I am almost paralyzed by heights. I have to take deep breaths while driving over bridges, can’t speak while riding a ski lift, and constantly struggle when a hike with my family nears the edge. Yet I still believe in tough love. This summer, I took the tough love approach with myself, pushing myself to face my fear of heights by embracing the Vermont tradition of jumping off of rock outcrops into clear waters.
The emotions I experienced while getting through those fears are similar to what I see in so many of my students. I watch them taking deep breaths when they sit down to write an in-class essay. I know the wheels are churning in their heads even as some fear or anxiety holds them silent during a discussion, and I puzzle away at how to help them approach the edge and take that leap.
My summer has made me realize a few things about being a tough love teacher. Here are the lessons I’m reminding myself of this school year. From first-year newbies and lifers alike, I hope these help you, too!
1. A pat on the back beats a kick in the ass
When I first started teaching 20 years ago, I thought that if you push kids hard enough they will rise to the occasion. What I have realized over two decades is that some kids simply crumble under that kind of hard-sell approach. Every year now, I set the goal of softening up a bit. Instead of saying, “everyone else is reading a poem in front of the class,” I now tell my students how positive I am they can do it, how excited I am to hear what they have written. Then I give them the option of an assignment to replace the oral presentation they are so scared of.
I think it’s important to remember that lots of jumpers need some encouragement. Very few respond well to aggressive pressure, and nobody wants to get pushed over the edge.
2. Get comfortable because this could take a while
I once watched a kid stand atop a rock for more than two hours. Peering down the ten feet or so to the water below, he watched a parade of other kids launch off the edge with ease. After each jumper he would step back up, tense his body like he was going to jump, and then back away. For two hours he did this. His family just hung out on the rocks below, chatting and snacking. They said very little, choosing to just give him some time.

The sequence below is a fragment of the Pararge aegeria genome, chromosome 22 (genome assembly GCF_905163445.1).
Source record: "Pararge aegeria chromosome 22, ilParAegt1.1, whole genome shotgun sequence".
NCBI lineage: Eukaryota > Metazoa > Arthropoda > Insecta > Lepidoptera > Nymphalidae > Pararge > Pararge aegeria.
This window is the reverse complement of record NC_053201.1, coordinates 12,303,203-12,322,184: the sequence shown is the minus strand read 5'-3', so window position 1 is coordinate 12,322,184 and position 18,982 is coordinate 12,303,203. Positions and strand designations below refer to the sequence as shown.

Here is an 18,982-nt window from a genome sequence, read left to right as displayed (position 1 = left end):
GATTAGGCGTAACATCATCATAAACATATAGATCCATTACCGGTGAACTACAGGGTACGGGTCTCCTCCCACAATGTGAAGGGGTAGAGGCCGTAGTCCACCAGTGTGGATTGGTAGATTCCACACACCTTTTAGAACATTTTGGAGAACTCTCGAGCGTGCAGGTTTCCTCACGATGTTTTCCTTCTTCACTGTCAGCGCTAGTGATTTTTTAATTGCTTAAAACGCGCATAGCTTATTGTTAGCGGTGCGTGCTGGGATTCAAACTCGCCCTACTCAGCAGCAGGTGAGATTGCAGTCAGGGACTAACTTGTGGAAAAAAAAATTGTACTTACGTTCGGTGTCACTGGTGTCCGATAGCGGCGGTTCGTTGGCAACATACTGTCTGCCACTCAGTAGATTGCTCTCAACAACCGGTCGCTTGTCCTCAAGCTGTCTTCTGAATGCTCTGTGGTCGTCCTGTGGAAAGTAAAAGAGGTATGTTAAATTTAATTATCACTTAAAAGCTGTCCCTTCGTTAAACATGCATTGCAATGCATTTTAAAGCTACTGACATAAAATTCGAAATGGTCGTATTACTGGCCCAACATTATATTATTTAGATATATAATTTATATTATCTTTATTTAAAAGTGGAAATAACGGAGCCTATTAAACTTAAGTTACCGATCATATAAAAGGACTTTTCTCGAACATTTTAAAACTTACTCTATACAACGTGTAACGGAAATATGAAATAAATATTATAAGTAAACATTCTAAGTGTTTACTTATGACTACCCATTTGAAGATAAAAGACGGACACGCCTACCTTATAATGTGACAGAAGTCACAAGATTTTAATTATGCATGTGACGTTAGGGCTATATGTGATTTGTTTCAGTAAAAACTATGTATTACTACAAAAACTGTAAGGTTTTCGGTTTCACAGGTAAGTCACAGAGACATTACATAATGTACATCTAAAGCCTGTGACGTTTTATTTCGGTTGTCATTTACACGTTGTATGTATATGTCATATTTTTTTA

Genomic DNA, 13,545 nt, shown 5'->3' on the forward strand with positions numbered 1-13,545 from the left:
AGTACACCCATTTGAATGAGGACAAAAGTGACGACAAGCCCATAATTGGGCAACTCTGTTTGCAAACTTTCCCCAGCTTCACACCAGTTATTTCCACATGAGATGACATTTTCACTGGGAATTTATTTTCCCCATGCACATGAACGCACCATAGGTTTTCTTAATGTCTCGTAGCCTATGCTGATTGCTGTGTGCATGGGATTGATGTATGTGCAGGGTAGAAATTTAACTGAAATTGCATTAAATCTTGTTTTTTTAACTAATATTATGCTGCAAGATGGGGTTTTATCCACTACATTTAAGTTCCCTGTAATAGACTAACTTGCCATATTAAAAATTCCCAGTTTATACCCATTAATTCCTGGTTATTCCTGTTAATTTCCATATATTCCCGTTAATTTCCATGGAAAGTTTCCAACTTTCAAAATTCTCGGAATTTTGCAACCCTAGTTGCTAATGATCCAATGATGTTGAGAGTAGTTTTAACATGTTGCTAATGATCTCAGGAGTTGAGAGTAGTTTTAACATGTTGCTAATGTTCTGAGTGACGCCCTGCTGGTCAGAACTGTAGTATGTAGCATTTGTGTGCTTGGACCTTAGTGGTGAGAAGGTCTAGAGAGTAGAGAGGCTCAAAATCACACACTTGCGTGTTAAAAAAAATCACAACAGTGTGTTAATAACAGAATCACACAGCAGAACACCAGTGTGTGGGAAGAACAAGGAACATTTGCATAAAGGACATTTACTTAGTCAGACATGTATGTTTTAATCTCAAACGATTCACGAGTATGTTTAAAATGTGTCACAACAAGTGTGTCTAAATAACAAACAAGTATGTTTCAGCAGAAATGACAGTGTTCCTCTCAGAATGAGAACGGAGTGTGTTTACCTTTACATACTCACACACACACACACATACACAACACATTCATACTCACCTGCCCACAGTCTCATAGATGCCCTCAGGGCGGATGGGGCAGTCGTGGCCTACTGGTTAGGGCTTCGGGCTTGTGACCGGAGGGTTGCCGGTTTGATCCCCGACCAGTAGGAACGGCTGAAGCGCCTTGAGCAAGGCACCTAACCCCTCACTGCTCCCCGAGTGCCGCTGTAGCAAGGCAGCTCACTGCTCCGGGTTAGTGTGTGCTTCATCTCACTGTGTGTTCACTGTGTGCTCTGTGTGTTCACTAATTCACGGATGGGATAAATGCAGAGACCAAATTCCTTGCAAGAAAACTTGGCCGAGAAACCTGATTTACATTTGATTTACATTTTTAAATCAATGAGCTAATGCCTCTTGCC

Each year, I have debated this approach with my colleagues. I have had several students paralyzed by public speaking, and in the most extreme cases, I have offered an alternative assessment. Several of my colleagues have argued that I need to give a zero if the student won’t present, but each time I come across this situation I choose a different path. Sometimes students just aren’t ready for a particular challenge.
Not everyone is going to jump off of the rock right away. I am 41 years old and just now managing to jump. If my students need a bit more time, I can wait.
3. Community is better than competition
I am a 41-year-old man. When I decided to confront my fear of heights by jumping off of some of these spots, I did not want to start on the rock with the 4-year-olds. I wanted to jump with the big kids. Problem was, I couldn’t move when I tried to scout out the drop from the edge. Eventually, I had to accept it and jump from the low rocks. It was a long progression before I could jump from the big ones.
Call it differentiated instruction or just call it good teaching. In the 20 years I have been teaching I have shifted my classroom away from competition and toward community. The student I have who writes beautiful and technically sound prose can certainly help the student struggling with sentence construction. But, it is not a contest. The student struggling with sentence construction may have a more insightful and original view of the literature we read that can really benefit the more technically proficient writer.
4. We can all use a little more patience
We all aspire to help our students overcome their fears, take responsible risks, and find the joy of overcoming something that was once a daunting source of fear and anxiety. It is easy for me to lapse into criticism when commenting on student essays, but I keep trying to refocus on pointing out what students are doing well.
It can be exasperating when a student isn’t picking up an idea I am explaining for the fifth time, but I need to remember that after a certain point more attempts are reinforcing failure rather than gaining mastery. I want them all to write beautiful prose, but must remember that it is a process of many increasing degrees.
As you start the year, keep these ideas in mind. Before you know it all of your students will be flying through the air, splashing down into invigorating waters, and coming to the surface with smiles that remind you why you teach.